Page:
The constitution speaks of a secular state. Before, the catholic religion was the official religion. Not today. Today no one is obligated to get married in front of a priest. No one is obligated to be baptized in front of a priest. Religion was the strongest aspect of colonialism. Religion was always power. Today, no. Today religion is outside of power, outside of the government palace. It’s fine if religion dedicates itself to saving souls, but never again will it define the politics of the state as it used to.
When many people talk about decolonization they think it’s just an indigenous people’s problem. But decolonization is not an indigenous people’s problem, decolonization is everyone’s problem. For example, our bourgeoisie, our private business class, thinks that they are condemned to always live off of the scraps thrown to them by transnational companies. This is colonialism, and they don’t dare invest in the development of their own country. And so, decolonization is everyone’s work.
BD: A process of decolonization has to be global, right? What do countries in the north, the most capitalist countries, have to do as a part of this process?
FC: For the first time, the countries of the north have to look at themselves in the mirror and realize that they are in crisis. If they don’t accept that they are in crisis, they will never find ways to solve their crisis. But they also need to accept that they’re in crisis and they themselves don’t have the solutions. They have to look to us, to the indigenous people. Not to Bolivia, but to the indigenous people that are all over the world, and who have a philosophy of life that is qualitatively superior to philosophies constructed in the form of civilizing modernity.
From Bolivia, we salute the [Syriza] triumph in Greece. We salute the future triumph in Spain, which has more or less the same characteristics. These revolutions in Spain and in Greece are being built while looking to Bolivia. So, for us, this is a kind of complication; to recognize that 500 years ago they [Europeans] arrived, taught us a way of life, a type of religion, a type of modernity that failed. And so today, after 500 years, we, the indigenous people, have the obligation to go to Europe and speak to them, to convert them, to tell them that there is another way to live, and that their crisis is bringing planet earth to a global crisis.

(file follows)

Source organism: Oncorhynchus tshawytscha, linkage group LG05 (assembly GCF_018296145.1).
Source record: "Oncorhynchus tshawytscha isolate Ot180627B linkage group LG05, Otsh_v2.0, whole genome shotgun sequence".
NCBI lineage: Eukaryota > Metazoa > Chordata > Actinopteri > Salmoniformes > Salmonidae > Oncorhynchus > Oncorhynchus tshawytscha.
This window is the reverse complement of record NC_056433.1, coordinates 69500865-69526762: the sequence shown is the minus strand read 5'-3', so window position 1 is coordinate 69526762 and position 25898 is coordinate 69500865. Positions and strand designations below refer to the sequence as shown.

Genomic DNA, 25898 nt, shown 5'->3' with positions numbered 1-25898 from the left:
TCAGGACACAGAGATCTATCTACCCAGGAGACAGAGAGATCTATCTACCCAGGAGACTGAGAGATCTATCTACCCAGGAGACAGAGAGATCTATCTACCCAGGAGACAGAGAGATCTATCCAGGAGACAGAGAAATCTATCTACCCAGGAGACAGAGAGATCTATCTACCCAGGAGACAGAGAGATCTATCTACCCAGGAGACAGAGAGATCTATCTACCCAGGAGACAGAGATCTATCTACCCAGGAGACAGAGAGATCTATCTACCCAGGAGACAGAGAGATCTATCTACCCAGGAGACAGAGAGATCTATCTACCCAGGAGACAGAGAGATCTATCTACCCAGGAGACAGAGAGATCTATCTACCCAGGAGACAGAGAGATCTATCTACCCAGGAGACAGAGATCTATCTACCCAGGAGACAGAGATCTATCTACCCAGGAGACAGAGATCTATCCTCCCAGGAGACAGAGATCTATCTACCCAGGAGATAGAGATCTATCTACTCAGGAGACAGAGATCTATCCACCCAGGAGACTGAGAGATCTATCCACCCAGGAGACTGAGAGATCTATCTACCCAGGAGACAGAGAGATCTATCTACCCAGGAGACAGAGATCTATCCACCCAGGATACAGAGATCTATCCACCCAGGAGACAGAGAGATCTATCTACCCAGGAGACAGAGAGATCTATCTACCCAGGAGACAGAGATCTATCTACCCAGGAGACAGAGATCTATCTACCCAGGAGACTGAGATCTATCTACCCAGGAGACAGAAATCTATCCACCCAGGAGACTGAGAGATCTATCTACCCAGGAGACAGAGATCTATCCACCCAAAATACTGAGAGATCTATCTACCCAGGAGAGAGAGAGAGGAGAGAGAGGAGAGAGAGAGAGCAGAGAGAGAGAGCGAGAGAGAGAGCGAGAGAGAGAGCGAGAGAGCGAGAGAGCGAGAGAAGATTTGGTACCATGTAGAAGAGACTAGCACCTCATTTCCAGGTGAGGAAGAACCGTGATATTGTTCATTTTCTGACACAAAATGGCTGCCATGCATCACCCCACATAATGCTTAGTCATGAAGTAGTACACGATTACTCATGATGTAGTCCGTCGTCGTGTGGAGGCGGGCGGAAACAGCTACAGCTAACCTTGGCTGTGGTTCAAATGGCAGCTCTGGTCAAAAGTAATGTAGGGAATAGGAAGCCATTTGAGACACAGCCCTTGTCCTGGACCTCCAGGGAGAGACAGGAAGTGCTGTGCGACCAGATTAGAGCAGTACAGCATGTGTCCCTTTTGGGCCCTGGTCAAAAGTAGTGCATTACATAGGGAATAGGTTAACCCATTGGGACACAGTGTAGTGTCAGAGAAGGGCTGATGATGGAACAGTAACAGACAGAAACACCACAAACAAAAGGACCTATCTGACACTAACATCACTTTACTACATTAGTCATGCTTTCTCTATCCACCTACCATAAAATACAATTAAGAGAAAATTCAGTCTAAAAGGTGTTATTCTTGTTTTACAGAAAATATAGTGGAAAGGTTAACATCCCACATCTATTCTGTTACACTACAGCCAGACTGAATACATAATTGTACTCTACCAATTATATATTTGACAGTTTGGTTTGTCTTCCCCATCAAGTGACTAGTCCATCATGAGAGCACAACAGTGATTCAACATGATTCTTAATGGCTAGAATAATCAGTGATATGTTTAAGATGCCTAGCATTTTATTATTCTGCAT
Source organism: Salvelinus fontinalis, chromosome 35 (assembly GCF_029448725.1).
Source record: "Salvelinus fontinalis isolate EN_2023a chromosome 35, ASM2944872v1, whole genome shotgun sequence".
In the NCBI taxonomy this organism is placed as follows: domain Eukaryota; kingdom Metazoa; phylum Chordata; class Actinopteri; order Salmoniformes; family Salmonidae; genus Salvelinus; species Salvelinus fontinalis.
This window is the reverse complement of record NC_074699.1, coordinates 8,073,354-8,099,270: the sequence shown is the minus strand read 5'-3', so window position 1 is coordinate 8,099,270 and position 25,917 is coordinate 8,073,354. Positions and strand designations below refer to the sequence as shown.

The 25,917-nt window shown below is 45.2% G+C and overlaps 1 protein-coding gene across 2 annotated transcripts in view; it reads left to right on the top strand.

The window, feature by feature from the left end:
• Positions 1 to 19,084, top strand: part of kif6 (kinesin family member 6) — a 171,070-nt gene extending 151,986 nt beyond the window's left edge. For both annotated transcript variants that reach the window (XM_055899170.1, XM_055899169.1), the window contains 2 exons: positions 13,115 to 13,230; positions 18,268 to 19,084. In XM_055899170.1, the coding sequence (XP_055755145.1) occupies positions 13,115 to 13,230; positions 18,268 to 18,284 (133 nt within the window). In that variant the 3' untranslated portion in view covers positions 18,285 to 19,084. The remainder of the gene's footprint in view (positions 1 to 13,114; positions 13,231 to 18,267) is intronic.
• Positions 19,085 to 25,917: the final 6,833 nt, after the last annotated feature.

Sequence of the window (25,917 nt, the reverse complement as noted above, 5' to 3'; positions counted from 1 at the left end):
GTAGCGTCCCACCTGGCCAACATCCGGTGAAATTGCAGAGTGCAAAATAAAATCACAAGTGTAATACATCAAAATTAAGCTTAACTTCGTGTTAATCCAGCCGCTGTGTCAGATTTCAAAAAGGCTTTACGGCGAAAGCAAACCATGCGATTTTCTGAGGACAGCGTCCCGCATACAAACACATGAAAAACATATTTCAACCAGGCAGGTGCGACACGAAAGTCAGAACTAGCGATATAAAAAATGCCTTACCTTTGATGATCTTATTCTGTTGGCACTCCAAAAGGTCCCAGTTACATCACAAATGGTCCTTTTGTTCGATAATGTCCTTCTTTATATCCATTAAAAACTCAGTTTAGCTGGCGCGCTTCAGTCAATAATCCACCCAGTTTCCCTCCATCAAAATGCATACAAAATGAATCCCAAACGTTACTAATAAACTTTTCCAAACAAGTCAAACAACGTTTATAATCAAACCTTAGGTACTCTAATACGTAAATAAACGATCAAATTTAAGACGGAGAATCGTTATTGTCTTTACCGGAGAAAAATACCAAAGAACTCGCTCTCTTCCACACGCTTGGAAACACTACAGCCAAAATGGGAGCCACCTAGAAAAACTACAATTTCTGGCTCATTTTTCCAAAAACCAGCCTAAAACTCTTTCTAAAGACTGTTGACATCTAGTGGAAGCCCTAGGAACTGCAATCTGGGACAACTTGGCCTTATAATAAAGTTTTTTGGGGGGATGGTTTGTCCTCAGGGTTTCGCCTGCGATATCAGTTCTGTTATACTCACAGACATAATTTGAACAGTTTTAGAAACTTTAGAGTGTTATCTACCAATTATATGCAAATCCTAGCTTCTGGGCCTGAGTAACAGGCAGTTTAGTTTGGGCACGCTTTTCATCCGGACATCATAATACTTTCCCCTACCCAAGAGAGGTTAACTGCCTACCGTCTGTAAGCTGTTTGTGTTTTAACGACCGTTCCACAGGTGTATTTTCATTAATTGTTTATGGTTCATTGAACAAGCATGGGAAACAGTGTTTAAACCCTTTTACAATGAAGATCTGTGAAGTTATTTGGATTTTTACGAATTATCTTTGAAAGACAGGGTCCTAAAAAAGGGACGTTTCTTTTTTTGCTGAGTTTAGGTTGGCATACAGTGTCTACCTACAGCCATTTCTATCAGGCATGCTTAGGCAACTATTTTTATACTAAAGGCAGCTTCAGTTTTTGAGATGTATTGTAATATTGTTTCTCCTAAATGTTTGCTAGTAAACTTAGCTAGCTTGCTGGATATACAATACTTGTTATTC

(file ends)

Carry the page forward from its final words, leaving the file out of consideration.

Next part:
BD: The economy of Bolivia is very much based in mining, gas – extractivism. How do you see this process? How can Bolivia overcome its dependency on mining and gas? On the one hand, the president speaks of respecting mother earth, but on the other hand, mining and gas industries are very crucial here. How do you see these contradictions?
FC: This isn’t something that this government invented. Bolivia has always lived off of mining, we have always lived off of extractivism. Now, what we hope to do is that this sacrifice, this fruit that mother earth is providing us with, is not in vain. And that it doesn’t just leave [the country] as raw material, but that there’s a need to industrialize, and as we industrialize we can reach the point where we can lower the level of extractivism.
Benjamin Dangl has worked as a journalist throughout Latin America, covering social movements and politics in the region for over a decade. He is the author of the books Dancing with Dynamite: Social Movements and States in Latin America, and The Price of Fire: Resource Wars and Social Movements in Bolivia. Dangl is currently a doctoral candidate in Latin American History at McGill University, and edits UpsideDownWorld.org, a website on activism and politics in Latin America, and TowardFreedom.com, a progressive perspective on world events. Twitter: https://twitter.com/bendangl Email: BenDangl(at)gmail(dot)com